Project Overview

World's Hardest Platformer 2

World’s Hardest Platformer 2 is a skill-based 2D platformer game that builds on the idea of challenge in a way that is not unfair or frustrating, but fun.

The World's Hardest Platformer series started with the idea of, "What if Super Meat Boy was on mobile devices?" Its development was ambitious and tricky, and I initially released a prototype named World's Hardest Platformer on the Play Store. Unexpectedly, the game was an instant hit and had accrued over 50,000 downloads in two months with zero advertising.

WHP had little features and only 24 levels, and I knew I could do better. The goal with World's Hardest Platformer 2 (WHP2) was to create the ultimate platforming experience on mobile devices. I implemented every platforming feature that I could think of, and even an in-game level editor for players to explore their creativity. I worked with several ambitious level designers, and we increased the number of playable levels to a total of 200.

WHP2 officially released June 11, 2014 for Android, iOS, and Windows, and was received with positive media coverage. As of 2019, WHP2 is no longer available to download on the Play Store or the Apple Store. However, you can still download and play it for Desktop. (Keyboard controls: arrow keys to move, space bar to jump). Have fun!

Download for Desktop

Gameplay Screenshots

Game Design

What makes a game challenging, yet not frustrating? How do you make a very difficult game, that is also fun? These were the questions that I had to answer for WHP2 to succeed as a game. Luckily, there were a number of existing successful hardcore games available for me to study the game design of. I found a common pattern between those games; they all had:

  • Consistency and predictability in mechanics. The game should behave in an consistent manner, so the player is can fully predict cause and effect. For the player's every failure, he should be able to deduce or realize what resulted in it.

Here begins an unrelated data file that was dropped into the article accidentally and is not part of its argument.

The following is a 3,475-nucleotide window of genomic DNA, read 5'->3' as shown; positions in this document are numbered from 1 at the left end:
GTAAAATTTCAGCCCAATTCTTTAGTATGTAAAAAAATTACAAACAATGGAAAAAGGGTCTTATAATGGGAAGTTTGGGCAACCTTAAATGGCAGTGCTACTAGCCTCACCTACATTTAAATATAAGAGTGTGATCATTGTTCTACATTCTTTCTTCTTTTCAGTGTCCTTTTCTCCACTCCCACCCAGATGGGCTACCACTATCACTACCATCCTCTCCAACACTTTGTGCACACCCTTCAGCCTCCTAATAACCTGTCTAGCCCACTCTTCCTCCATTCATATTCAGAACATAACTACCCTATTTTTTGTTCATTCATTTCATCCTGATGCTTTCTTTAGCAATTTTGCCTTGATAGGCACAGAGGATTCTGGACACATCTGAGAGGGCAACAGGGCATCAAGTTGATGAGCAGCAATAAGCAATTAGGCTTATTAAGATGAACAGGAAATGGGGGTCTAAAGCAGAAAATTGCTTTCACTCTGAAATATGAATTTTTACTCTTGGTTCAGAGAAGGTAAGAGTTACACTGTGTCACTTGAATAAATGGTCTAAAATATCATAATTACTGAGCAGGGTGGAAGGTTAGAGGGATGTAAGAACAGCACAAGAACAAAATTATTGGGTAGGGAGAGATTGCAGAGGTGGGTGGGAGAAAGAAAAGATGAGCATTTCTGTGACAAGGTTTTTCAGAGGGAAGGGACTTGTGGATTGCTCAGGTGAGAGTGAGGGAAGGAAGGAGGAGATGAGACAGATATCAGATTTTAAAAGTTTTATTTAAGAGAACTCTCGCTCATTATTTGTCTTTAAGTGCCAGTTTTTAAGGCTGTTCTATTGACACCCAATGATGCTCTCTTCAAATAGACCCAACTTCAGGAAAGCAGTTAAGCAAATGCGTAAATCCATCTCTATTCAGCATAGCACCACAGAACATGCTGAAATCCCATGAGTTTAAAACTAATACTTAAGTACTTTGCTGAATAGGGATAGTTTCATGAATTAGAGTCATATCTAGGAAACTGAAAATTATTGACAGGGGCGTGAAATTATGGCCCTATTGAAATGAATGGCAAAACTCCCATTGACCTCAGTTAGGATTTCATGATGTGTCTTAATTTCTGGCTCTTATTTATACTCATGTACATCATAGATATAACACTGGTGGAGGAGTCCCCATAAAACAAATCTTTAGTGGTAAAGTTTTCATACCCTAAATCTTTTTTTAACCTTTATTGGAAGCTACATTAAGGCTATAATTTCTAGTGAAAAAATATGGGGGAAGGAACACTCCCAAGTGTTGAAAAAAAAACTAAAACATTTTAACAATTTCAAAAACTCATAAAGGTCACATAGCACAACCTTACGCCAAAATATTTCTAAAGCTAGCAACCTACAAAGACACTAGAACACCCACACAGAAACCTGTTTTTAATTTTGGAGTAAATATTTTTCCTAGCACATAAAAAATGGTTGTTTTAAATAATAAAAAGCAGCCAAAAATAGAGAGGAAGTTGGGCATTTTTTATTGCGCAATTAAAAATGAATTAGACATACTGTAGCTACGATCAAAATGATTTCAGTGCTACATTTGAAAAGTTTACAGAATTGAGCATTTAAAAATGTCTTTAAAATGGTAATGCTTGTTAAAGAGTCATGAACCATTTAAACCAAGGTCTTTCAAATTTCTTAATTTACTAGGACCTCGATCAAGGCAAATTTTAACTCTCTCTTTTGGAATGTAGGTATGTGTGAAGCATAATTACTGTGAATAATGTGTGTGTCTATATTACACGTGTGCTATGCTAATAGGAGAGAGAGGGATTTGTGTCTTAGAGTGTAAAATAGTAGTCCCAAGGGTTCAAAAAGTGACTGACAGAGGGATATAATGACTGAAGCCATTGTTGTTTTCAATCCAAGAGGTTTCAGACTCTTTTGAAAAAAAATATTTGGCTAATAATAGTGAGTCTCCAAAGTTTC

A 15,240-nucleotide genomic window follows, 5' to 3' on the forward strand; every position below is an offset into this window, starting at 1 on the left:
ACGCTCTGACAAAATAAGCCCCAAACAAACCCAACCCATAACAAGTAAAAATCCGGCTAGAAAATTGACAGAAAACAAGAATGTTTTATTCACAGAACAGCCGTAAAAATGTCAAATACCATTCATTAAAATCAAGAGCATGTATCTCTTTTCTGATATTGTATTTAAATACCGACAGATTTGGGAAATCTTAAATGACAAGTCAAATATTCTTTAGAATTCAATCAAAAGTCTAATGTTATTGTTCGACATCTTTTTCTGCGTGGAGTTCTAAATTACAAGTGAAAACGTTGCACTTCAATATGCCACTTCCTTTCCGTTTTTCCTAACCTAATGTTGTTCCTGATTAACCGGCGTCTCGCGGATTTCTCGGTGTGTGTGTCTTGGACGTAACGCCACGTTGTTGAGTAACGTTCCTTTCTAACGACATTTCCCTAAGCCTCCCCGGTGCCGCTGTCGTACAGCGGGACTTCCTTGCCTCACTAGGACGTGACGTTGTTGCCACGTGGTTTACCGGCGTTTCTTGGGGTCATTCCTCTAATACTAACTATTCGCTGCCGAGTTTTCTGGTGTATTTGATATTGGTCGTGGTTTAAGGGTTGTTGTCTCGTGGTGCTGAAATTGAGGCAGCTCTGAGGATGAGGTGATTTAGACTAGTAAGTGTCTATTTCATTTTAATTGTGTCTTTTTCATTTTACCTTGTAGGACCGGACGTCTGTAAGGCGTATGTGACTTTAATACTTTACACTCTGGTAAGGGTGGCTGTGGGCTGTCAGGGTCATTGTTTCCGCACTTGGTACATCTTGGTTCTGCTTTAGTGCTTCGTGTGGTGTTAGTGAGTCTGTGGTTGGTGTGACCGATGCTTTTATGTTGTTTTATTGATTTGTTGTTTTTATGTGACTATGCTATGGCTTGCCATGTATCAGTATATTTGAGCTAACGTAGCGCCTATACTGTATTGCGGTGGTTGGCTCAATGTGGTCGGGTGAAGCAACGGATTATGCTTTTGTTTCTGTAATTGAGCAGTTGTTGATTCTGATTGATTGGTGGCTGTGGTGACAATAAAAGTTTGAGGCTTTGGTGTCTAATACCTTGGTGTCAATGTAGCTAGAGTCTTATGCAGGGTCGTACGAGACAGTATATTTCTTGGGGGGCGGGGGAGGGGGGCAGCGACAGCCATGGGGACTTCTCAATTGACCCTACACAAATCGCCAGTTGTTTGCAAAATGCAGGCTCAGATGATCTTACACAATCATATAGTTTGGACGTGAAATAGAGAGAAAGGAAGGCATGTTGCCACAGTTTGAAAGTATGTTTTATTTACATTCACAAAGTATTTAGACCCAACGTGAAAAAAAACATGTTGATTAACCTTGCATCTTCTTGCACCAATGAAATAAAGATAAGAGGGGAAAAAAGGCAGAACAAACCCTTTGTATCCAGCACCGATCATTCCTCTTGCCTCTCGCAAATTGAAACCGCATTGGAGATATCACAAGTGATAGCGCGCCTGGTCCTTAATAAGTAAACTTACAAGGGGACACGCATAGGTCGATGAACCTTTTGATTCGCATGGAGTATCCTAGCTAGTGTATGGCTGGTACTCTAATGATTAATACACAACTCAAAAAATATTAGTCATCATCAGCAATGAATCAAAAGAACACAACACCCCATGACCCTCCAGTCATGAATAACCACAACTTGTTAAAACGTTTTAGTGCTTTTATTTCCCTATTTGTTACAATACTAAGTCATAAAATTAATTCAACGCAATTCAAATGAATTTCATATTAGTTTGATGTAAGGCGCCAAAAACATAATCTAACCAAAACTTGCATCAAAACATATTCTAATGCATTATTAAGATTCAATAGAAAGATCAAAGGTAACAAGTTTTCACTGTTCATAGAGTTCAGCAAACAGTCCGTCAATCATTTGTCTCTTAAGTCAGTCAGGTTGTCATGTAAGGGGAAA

• Small levels, and frequent checkpoints. This minimizes the downtime between re-tries after failures.
  • A feeling of progress. Players should be able to feel themselves improving in their skill. Alternatively, having in-game upgrades to progress also works.

The game's design follow these three principles very strictly. In addition, our level design process also took into account how fun a level was.

A secondary challenge of the game design was how to balance the game for both hardcore audience and casual audience. The intended target audience was hardcore gamers. However, we knew that we would also draw a small amount of casual gamers, who should also be able to enjoy the game as well.

The solution WHP2 went with was to add Star Ratings to each level. A high Star Rating can be achieved by finishing the level in a fast time, and by collecting all the collectibles in the level. Hardcore gamers would max out on the Star Ratings, while a casual player would aim to just complete the level. In addition, having a high amount of Star Ratings per World would also unlock the "Hell" (harder) version of the World. This allowed hardcore gamers to quickly access some of the hardest levels the game has to offer -- as opposed to having to manually grind out the level campaign to get to the harder levels.

Postmortem (2019)

Postmortems -- reflections on the design and development of the game -- are common in the gamedev industry. 5 years later after the release of World's Hardest Platformer 2 -- and after maturing a lot as a developer, I'd like to share my postmortem on WHP2.

World's Hardest Platformer was my very first programming project, and I developed it during high school while still learning the basics of Computer Science. It was very much a learn-as-you-go type of thing: I would constantly run into a problem or get stuck on a feature, and then have to do research on how to solve it. However, I don't want to give the impression that it was frustrating -- it was actually a very enjoyable process. I was constantly learning, while also carving out my vision piece-by-piece. Looking back, I actually attribute my love of programming, problem solving, and design to this project.

One of the things I felt I did a very good job on was limiting the scope. Its scope was ambitious, yet also manageably so. I was adamant about creating a full game experience, instead of just another game that felt like a prototype. I ended up deciding on a 2D tile-based bullet dodging platforming game.

I spent a lot of time playtesting the game, and thinking of new features However, one of my biggest failures was I neglected the importance of UI. As a designer now, there is a lot I can critique about the UI/UX of the menu and level navigation system in the game. Even back then, I was aware that the menu system was not great, but I just did not place a high value on UI. The UI is how the game presents itself, and is on an almost equal importance with the actual gameplay.